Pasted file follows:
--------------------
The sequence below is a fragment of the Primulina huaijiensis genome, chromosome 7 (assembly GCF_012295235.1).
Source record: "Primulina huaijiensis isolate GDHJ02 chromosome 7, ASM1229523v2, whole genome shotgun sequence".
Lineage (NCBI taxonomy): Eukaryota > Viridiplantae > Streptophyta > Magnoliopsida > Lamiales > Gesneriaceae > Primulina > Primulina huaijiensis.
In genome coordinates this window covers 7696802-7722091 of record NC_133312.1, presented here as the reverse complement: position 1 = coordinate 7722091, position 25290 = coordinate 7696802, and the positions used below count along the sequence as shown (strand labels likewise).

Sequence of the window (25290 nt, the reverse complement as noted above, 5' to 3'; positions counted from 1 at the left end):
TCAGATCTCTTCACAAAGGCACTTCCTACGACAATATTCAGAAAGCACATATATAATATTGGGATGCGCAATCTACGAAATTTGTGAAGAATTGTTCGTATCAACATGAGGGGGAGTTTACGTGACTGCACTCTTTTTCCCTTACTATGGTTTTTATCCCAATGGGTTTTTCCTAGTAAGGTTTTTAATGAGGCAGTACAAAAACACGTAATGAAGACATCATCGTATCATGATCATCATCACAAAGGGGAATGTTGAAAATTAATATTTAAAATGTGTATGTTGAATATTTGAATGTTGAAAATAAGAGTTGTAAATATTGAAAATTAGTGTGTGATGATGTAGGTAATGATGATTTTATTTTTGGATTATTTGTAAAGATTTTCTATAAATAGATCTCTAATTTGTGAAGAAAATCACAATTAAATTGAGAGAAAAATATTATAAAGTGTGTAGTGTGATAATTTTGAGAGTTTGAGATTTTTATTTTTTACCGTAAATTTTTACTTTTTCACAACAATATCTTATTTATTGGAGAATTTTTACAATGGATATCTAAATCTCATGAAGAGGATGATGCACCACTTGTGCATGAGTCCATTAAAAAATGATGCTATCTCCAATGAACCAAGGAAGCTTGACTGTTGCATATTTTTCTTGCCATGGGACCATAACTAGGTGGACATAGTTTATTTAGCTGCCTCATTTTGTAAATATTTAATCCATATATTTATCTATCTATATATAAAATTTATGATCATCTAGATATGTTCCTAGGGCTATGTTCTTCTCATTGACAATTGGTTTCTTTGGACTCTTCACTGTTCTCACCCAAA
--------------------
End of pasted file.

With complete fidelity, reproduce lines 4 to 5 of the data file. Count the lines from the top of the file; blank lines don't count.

In genome coordinates this window covers 7696802-7722091 of record NC_133312.1, presented here as the reverse complement: position 1 = coordinate 7722091, position 25290 = coordinate 7696802, and the positions used below count along the sequence as shown (strand labels likewise).

Sequence of the window (25290 nt, the reverse complement as noted above, 5' to 3'; positions counted from 1 at the left end):